China overhauls Hong Kong elections; Brazil & Turkey under pressure
Ian Bremmer discusses Hong Kong's election changes, Bolsonaro's latest cabinet reshuffle, and Turkey's economic problems on World In 60 Seconds.
China has overhauled elections in Hong Kong. Now what?
Well, now nobody that would be in the democratic opposition would really want to run for election in Hong Kong because it's just a titular body that serves mainland China. There is no more one state, two systems policy in Hong Kong. The UK, the United States are angry about it. We've put some sanctions on individual leaders, but that's about it. And China increasingly integrates the small Hong Kong economy into the mainland, and it's considered a domestic sovereign issue. Sorry, it kind of sucks if you're from Hong Kong, and there's not much work we can or are going to do about it.
Why did Bolsonaro just replace six of his cabinet ministers?
Well, because his popularity is decreasing, because the economy is in tough shape, because lockdowns are required, given the fact there are more than 3,000 deaths a day happening right now in Brazil. They're the new epicenter of the coronavirus crisis and Bolsonaro's been mishandling it. There is the potential for impeachment against him. He also has elections next year, and former President Lula has been ruled okay to stand for election. He was under house arrest before. This is all bad for Bolsonaro and he's doing everything he can to consolidate power around him. I'd be most concerned, I mean, they got rid of the foreign minister and others, but I'd be most concerned about consolidation of key defense ministers. Because at the end of the day, even though Brazilian institutions are strong, they are not as strong and independent as those in the United States. So tail risk of a true Brazilian political crisis are becoming more likely.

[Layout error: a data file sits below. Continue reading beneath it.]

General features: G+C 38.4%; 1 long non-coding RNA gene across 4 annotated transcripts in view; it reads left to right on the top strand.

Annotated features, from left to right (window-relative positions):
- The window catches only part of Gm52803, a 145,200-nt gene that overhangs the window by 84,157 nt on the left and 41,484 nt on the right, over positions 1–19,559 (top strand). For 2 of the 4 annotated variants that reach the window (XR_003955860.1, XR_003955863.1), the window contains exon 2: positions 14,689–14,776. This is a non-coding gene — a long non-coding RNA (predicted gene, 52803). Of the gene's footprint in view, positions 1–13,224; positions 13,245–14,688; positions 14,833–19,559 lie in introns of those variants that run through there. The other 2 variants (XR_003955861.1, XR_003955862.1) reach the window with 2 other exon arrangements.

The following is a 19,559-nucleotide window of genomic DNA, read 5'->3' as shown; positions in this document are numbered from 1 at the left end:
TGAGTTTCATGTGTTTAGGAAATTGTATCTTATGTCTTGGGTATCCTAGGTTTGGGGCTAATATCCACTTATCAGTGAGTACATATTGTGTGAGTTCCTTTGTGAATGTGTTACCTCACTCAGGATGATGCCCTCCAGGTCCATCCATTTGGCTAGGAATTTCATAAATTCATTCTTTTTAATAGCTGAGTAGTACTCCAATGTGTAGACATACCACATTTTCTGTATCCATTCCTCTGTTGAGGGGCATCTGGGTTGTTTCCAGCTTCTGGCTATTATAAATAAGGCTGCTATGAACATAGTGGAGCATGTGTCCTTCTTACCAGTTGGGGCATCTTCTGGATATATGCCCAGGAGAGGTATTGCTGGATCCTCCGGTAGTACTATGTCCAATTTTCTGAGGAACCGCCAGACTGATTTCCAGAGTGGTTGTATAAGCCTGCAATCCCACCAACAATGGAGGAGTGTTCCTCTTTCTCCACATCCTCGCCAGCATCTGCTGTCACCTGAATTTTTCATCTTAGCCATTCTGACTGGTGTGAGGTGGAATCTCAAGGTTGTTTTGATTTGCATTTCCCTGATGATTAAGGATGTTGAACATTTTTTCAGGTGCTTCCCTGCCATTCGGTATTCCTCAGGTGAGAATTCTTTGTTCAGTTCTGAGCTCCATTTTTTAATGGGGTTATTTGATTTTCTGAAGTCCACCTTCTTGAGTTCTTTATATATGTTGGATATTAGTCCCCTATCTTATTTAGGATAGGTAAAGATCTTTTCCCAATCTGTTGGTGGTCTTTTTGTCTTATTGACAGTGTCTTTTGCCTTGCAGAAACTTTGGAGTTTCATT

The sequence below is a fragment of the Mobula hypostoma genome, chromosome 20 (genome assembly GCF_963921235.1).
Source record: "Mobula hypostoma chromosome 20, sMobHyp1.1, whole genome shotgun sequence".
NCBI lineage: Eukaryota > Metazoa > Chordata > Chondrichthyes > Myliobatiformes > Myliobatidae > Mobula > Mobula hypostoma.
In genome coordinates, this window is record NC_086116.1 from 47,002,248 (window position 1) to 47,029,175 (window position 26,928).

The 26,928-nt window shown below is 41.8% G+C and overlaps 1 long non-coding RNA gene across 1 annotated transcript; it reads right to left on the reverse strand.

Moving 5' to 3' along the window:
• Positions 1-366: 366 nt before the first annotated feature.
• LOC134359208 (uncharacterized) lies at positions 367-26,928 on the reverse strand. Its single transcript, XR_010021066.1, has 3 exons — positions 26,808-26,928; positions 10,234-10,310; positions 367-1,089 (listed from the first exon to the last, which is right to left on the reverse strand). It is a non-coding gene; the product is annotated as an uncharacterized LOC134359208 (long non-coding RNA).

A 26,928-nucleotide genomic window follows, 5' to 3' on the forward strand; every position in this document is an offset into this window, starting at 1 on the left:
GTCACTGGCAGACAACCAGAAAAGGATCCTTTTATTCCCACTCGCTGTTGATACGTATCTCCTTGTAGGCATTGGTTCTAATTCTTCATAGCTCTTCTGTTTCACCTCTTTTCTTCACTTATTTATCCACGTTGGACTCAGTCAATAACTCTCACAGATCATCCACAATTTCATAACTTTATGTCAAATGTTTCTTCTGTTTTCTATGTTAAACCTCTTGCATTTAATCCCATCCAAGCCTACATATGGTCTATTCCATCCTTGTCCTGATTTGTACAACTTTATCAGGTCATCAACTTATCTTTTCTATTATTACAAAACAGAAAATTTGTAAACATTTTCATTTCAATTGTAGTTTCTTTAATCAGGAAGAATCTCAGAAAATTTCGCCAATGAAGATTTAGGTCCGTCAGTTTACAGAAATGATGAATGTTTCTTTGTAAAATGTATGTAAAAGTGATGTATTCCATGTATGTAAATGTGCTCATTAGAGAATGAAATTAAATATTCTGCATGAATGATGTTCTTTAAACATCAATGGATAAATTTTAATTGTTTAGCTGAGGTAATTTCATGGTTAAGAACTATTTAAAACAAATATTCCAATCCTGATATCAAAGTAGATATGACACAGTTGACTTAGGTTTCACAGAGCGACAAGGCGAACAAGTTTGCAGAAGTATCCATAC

What the heck is the Erdogan doing and what does it mean for Turkey?
Well, this is kind of like in Brazil. It is another leader of a developing market that is truly mismanaging his country. In this case, less of a coronavirus, more about the economics. Bolsonaro on his fourth healthcare minister since the pandemic started, Erdogan on his fourth central bank governor in the last two years. And massive capital flight, inflation, getting difficult for them to handle their fiscal balances. He doesn't want to go to the IMF because the conditionality would be required, be massively unpopular for him domestically. He's getting squeezed really badly. He's trying to make the second-largest opposition party in the country illegal. That's one way to be able to win elections going forward. A lot more pressure on Erdogan going forward too. Am worried about that, watching it pretty carefully.